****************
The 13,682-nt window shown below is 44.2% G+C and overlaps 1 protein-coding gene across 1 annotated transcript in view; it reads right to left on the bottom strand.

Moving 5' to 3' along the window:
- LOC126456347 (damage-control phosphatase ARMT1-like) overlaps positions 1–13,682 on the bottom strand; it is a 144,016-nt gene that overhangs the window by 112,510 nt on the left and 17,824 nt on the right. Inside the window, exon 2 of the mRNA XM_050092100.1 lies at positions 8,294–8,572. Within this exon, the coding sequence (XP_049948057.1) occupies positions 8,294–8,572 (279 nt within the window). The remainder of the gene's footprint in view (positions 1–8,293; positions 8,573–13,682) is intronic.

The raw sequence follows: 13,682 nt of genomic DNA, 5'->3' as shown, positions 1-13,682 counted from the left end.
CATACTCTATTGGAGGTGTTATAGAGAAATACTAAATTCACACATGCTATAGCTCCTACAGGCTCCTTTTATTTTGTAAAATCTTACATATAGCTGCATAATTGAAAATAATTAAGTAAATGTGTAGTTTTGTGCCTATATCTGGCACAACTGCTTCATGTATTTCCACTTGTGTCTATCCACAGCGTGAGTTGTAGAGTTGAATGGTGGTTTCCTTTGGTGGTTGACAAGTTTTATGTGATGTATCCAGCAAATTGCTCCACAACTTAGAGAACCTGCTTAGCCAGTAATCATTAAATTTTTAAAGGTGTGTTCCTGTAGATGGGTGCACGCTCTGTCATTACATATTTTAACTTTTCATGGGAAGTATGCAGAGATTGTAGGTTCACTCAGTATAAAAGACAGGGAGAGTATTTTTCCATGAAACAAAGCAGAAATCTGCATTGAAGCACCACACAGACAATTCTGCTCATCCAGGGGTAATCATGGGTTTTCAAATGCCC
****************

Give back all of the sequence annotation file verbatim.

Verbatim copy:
The 13,682-nt window shown below is 44.2% G+C and overlaps 1 protein-coding gene across 1 annotated transcript in view; it reads right to left on the bottom strand.

Moving 5' to 3' along the window:
- LOC126456347 (damage-control phosphatase ARMT1-like) overlaps positions 1–13,682 on the bottom strand; it is a 144,016-nt gene that overhangs the window by 112,510 nt on the left and 17,824 nt on the right. Inside the window, exon 2 of the mRNA XM_050092100.1 lies at positions 8,294–8,572. Within this exon, the coding sequence (XP_049948057.1) occupies positions 8,294–8,572 (279 nt within the window). The remainder of the gene's footprint in view (positions 1–8,293; positions 8,573–13,682) is intronic.

The raw sequence follows: 13,682 nt of genomic DNA, 5'->3' as shown, positions 1-13,682 counted from the left end.
CATACTCTATTGGAGGTGTTATAGAGAAATACTAAATTCACACATGCTATAGCTCCTACAGGCTCCTTTTATTTTGTAAAATCTTACATATAGCTGCATAATTGAAAATAATTAAGTAAATGTGTAGTTTTGTGCCTATATCTGGCACAACTGCTTCATGTATTTCCACTTGTGTCTATCCACAGCGTGAGTTGTAGAGTTGAATGGTGGTTTCCTTTGGTGGTTGACAAGTTTTATGTGATGTATCCAGCAAATTGCTCCACAACTTAGAGAACCTGCTTAGCCAGTAATCATTAAATTTTTAAAGGTGTGTTCCTGTAGATGGGTGCACGCTCTGTCATTACATATTTTAACTTTTCATGGGAAGTATGCAGAGATTGTAGGTTCACTCAGTATAAAAGACAGGGAGAGTATTTTTCCATGAAACAAAGCAGAAATCTGCATTGAAGCACCACACAGACAATTCTGCTCATCCAGGGGTAATCATGGGTTTTCAAATGCCC